var imported_asset = load(imported_asset_path)
    var preview_gen = EditorResourcePreview.new()
    preview_gen.queue_resource_preview(imported_asset, self, "_imported_asset_preview_ready", imported_asset_path)

func _imported_asset_preview_ready(preview, path, data):
    if preview:
        # Optionally, extract more data from the imported asset if necessary
        var additional_info = extract_info_from_imported_asset(imported_asset)
        show_imported_preview_with_details(preview, additional_info)
    else:
        print("Failed to generate preview for imported asset at: ", path)

func extract_info_from_imported_asset(asset):
    # Extracts metadata or additional details for imported assets
    return asset.get_import_metadata()

func show_imported_preview_with_details(preview, additional_info):
    # Shows the preview alongside extra details in your custom UI

Generating Previews for Script Files

Let’s say you want previews for your scripts to quickly identify different types (eg. NPC scripts, item scripts, etc.):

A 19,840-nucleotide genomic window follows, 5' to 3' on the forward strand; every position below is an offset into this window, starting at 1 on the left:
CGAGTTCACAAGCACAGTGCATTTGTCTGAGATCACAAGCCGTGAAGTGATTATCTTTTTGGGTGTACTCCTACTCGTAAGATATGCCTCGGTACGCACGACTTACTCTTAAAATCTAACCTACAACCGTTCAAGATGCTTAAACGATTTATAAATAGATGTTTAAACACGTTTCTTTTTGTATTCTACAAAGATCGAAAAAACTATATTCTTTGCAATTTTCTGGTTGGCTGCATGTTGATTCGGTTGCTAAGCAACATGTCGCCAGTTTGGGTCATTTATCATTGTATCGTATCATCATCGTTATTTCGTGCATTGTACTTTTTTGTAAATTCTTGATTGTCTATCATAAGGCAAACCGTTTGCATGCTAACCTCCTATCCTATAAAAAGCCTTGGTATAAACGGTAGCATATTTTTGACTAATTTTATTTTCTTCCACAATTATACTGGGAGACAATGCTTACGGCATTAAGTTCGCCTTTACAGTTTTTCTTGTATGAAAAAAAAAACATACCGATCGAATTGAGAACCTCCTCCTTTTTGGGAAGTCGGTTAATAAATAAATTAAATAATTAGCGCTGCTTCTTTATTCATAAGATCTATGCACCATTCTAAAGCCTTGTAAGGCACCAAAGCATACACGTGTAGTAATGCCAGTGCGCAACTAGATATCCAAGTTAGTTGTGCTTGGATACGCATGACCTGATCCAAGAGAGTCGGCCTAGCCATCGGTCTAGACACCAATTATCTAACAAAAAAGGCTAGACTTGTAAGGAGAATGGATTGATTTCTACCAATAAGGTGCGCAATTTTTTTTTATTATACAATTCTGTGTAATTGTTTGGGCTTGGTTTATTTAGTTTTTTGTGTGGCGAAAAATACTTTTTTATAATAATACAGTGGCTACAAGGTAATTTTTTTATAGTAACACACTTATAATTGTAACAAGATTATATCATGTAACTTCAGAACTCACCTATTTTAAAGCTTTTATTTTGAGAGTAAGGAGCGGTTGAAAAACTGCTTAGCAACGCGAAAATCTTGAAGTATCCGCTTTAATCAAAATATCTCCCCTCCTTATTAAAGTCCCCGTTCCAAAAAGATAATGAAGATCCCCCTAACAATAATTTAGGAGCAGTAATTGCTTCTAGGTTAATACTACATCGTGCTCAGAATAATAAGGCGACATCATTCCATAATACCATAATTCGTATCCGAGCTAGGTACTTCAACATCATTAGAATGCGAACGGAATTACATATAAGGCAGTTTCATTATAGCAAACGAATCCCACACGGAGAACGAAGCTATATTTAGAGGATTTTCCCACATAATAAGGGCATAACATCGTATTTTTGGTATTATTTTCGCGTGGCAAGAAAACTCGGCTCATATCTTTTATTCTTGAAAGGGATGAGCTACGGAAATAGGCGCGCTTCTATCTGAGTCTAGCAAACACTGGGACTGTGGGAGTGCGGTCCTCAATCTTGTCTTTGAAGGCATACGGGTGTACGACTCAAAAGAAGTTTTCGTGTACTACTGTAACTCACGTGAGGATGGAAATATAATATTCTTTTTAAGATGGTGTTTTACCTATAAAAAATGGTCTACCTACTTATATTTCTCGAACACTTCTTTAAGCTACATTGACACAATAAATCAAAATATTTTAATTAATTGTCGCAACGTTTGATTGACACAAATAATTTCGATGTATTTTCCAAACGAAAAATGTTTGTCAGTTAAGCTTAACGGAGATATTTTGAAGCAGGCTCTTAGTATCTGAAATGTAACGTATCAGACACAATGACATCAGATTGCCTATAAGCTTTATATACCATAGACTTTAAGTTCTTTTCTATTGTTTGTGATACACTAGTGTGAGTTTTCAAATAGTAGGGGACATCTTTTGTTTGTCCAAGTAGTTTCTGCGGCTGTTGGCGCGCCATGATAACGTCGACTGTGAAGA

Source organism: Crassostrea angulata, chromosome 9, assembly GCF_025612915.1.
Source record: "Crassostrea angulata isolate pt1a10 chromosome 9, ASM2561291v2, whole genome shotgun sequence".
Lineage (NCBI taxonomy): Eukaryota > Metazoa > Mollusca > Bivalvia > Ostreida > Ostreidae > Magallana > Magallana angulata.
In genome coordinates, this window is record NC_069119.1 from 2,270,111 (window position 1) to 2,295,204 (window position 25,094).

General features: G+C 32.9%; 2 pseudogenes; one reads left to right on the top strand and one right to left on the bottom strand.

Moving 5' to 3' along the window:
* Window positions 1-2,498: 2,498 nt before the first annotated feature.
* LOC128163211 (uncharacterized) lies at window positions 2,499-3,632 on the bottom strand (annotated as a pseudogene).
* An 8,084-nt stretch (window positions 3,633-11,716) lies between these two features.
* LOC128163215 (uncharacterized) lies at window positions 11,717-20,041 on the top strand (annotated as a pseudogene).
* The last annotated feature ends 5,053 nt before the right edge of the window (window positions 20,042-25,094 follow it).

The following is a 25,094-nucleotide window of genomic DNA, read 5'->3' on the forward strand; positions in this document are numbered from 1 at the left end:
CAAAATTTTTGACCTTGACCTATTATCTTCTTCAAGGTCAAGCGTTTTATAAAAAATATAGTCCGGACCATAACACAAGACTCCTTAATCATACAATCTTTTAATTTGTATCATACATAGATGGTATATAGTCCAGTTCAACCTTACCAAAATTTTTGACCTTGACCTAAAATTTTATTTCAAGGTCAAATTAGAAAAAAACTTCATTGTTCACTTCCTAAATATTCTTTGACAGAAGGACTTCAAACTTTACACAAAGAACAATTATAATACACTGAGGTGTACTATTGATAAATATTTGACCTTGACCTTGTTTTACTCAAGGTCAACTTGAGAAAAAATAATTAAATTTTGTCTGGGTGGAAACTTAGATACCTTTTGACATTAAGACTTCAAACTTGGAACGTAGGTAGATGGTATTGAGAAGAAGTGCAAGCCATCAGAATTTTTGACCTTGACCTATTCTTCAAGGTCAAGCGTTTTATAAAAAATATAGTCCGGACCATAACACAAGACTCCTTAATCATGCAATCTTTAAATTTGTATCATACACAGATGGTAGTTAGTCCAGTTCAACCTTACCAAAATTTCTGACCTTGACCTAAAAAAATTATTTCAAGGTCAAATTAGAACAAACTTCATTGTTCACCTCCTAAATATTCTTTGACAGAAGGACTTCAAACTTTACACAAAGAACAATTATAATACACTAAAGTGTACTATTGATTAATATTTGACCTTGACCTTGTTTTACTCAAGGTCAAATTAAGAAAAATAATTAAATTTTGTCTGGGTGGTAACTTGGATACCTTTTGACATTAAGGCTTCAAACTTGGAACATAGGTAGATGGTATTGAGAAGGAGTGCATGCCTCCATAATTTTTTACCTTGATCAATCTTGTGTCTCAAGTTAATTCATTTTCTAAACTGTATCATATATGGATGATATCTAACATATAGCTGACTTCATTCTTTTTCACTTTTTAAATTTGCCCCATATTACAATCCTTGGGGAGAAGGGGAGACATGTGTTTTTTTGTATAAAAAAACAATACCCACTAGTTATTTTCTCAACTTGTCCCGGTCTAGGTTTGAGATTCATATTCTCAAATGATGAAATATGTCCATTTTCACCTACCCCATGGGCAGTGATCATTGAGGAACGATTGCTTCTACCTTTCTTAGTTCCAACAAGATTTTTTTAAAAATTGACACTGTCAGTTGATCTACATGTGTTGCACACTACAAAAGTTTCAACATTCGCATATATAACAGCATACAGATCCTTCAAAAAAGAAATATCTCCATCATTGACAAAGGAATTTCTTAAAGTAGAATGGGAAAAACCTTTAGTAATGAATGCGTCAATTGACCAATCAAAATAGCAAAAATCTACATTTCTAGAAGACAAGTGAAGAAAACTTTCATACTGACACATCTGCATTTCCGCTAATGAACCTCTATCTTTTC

func generate_previews_for_scripts(scripts):
    var preview_gen = EditorResourcePreview.new()
    
    for script in scripts:
        var script_resource = ResourceLoader.load(script)
        if script_resource:
            preview_gen.queue_resource_preview(script_resource, self, "_script_preview_ready", script)

func _script_preview_ready(preview, script, data):
    if preview:
        add_script_icon(preview, script)
    else:
        print("Failed to generate preview for script: ", script)
    
func add_script_icon(preview, script):
    # Here you could add an icon to each script in the editor, for example
    var script_icon = preview as Texture
    # Apply the `script_icon` to your script resource or UI

Previews for Shaders